What would you want to be caught dead in on your wedding night? Frederick's of Hollywood? Maybe not: It seems the trousseau is making a comeback, starting with the perfect foundation for holding everything in place during the ceremony and ending with...well, ending with whatever your imagination allows -- within the high-couture limitations of good taste, of course. So toss out your Victoria's Secret rag (not to mention the rags purchased therein): The new SoL Bride catalogue, brainchild of local sisters Jeanie Peterson and Cindy Johnson -- whose ritzy retail endeavor SoL (short for "Store of Lingerie") opened in 1997 in Cherry Creek North -- is hot off the presses in artful black and white. We promise it will uncover a whole new niche in mail-order underwear.
I stink, therefore I am. You've survived your kid's CSAP and your own Pap smear; you've tested out on thespark.com and the Myers-Briggs Type Indicator. But can you pass the smell test? Eleuria makes custom scents designed for your unique personality, as ascertained by a questionnaire on the company's Web site that asks such intimate questions as: Do you prefer the smell of campfires or fresh laundry? Combining the quiz results with her personal knowledge of chemistry, Eleuria owner Kerry Ott designs a customized fragrance that's you, and only you. The nose knows.

Once you've figured out that Denver Fabrics isn't in Denver, you know where to go to find the largest selection of fabrics in the area. The showroom is mammoth, filled to bursting with a greater variety of fabric colors, styles and textures than most of us can imagine, plus a wide range of buttons, patterns and any notion your sewing projects could ever required. As an added bonus, the store sports a small play area complete with a VCR, which gives kids a place to hang out while their parents assemble the materials for their next sartorial masterpiece.
For those of us unfortunate enough not to have industrious Lithuanian aunts and grandmothers, there's Lele. Local businesswoman Debra Belk imports sweaters, mittens, scarves and and assorted other items for women and children from Lithuania. The yarns, a blend of cotton and linen, are custom-dyed and then knit, crocheted or loomed by hand by a network of Lithuanian women supervised by Belk's cousin. Clothing by Lele -- the Lithuanian word for "baby doll" -- is available nationwide; in Denver, items are available at Applause and the Garment District.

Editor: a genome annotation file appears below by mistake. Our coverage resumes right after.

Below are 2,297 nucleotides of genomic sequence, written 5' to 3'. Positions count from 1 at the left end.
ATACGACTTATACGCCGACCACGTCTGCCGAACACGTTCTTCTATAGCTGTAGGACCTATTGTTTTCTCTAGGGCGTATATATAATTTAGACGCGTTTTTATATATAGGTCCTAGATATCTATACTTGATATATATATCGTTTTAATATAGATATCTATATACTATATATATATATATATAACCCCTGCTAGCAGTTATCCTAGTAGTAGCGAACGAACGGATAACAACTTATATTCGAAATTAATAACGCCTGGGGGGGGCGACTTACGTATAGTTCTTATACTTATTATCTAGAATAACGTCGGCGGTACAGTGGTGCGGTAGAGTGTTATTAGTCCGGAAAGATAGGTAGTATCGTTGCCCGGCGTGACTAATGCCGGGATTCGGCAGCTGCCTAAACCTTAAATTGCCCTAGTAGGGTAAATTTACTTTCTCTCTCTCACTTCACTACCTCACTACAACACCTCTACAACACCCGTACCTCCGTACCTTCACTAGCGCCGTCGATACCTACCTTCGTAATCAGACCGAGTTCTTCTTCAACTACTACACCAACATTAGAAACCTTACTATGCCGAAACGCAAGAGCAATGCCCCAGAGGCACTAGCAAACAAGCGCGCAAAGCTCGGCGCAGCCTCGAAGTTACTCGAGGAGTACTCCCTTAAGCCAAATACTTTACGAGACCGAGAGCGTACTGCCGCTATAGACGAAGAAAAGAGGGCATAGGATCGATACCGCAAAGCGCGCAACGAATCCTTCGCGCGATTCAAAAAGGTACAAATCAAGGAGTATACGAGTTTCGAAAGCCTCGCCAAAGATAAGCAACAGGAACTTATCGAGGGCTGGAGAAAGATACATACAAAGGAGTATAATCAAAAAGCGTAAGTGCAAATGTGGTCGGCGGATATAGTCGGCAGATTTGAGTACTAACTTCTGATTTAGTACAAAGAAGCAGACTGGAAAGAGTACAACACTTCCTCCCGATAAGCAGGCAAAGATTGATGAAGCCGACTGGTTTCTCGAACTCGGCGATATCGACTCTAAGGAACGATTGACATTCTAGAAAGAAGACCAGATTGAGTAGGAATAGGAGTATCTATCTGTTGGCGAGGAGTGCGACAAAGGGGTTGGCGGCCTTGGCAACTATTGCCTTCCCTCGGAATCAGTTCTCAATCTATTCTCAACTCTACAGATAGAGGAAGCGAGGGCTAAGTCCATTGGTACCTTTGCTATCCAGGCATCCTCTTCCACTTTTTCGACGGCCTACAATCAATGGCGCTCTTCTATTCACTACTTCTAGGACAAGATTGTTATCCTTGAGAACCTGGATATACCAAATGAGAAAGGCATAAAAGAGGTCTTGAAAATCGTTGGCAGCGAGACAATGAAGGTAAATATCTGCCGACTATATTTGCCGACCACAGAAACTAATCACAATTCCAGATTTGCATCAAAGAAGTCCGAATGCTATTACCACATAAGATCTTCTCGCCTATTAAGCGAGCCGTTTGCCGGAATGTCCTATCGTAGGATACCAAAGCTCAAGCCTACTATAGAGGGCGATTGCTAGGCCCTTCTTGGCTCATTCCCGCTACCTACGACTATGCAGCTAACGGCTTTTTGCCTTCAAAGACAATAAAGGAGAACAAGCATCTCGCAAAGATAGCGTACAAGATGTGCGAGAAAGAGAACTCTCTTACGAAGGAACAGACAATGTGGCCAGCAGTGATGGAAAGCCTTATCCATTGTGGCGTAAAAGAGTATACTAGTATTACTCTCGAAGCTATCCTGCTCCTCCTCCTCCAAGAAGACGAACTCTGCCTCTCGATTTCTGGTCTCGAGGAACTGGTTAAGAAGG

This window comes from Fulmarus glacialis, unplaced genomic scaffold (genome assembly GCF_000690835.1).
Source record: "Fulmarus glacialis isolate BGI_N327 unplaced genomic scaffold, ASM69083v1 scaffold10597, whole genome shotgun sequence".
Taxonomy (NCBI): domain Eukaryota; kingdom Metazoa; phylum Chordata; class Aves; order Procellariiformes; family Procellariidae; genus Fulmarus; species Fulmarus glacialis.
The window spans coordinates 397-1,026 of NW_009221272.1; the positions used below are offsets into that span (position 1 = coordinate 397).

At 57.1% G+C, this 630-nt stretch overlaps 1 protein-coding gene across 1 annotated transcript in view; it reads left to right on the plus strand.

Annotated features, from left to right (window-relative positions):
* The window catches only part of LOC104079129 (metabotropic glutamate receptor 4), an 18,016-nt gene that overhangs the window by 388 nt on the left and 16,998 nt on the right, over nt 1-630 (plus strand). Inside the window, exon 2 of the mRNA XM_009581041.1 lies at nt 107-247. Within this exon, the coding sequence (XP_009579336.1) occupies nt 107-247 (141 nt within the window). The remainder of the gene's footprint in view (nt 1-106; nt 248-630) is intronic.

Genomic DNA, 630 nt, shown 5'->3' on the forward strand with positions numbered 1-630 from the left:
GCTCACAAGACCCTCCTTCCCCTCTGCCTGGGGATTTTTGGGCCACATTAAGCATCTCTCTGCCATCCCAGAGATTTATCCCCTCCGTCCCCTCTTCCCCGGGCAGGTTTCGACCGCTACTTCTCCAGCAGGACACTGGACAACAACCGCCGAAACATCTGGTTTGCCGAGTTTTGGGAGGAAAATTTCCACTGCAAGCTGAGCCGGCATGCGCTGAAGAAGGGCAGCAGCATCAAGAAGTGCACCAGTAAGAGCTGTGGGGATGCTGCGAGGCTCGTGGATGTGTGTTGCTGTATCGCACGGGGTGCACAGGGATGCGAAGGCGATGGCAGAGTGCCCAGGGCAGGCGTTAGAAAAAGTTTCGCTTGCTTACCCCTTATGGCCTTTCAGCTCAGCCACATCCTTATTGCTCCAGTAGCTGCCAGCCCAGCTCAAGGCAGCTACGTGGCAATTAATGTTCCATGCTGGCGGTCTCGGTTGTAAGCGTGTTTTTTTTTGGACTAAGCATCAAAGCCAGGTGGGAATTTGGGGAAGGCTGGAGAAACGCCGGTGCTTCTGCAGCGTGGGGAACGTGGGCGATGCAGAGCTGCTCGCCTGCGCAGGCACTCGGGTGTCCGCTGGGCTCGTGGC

Maybe you're really bad at wrapping gifts. Maybe you hate to make the effort when most gift wrap goes straight into the trash. Or maybe you're just tired of having your storage closet overrun by rolls of half-used paper and shiny curlicue ribbons that you paid too much for in the first place. What you need is a trip to MacFrugal's, where among such oddities as plastic lambs and giant boxing gloves, you'll find tasteful, high-quality gift bags of every size and shape, for every occasion. And here's MacFrugal's gift to you: The average price per bag is just 69 cents.
When you need an industrial-strength sun hat, go where the UV is the strongest: Australia. The Wallaroo Hat Company did just that, and it now imports fun and fashionable wide-brimmed chapeaux made of sun-resistant materials. In fact, these babies are rated by the Australian Radiation Laboratory (yes, there is one) to block 97 percent of UV rays. In women's and children's styles, starting at $26, the hats are available at about two dozen retailers in the Denver area, including Mountain Miser and Monkey Doodles.

Before you go out for Sunday brunch, treat your canine companion to a Saturday buffet. Bubba & Ebonee's serves an all-you-can-snarf buffet for dogs every Saturday for $4.95. The handmade dog biscuits are baked fresh each day, and some dishes are certified organic. Cats can get a doggie bag of treats to go.
Once upon a time, if you wanted tortillas, there was only one place to get them: Grandma's kitchen. But now mass-produced tortillas line the grocery-store shelves, and Grandma has hung up her apron. Enter Charlotte Saenz. With a griddle in one hand and arolling pin in the other, she's teaching a new generation how to shake, rattle and roll. In a series of cooking classes offered through the Aurora recreation department, Saenz walks students through the basics of quesadillas, burritos and enchiladas. But first they must master the art of the flour tortilla. Students not only learn to make their own tortillas, they eat them, too. "Many of them get pretty good," Saenz says of her students. "One woman even came up to me and said, 'You saved my marriage.'"
Does your dog cower and hide when you pull out the old tin washtub? Are you tired of having to hose down the walls after treating Fido to a shampoo in your bathroom? If the answer to either of those questions is yes, hustle your pooch on down to Stinky Dog No More, a self-service, indoor dog laundry that features three elevated tubs and a tiled bay. For $10 (or $5 for small pooches), Stinky Dog provides everything you need to make a terrier tidier, including shampoo, conditioner, towels and blow dryers. The shop, located at the site of the old Cosmo's Dog Biscuit Bakery, also sells a full line of Cosmo treats.

Emily Griffith Technical College
Since 1916, people wanting to learn English as a second language have flocked to the big brick building at 13th and Welton downtown. Emily Griffith's philosophy of welcoming "all who wish to learn" lives on in more than 350 vocational and technical courses, including a dozen different English classes. How popular is this adult education arm of Denver Public Schools? Last year training was provided for more than 14,500 students from 128 countries, ranging in age from 17 to 87. And while a smile can say a lot, a well-articulated "thank you" also speaks volumes.

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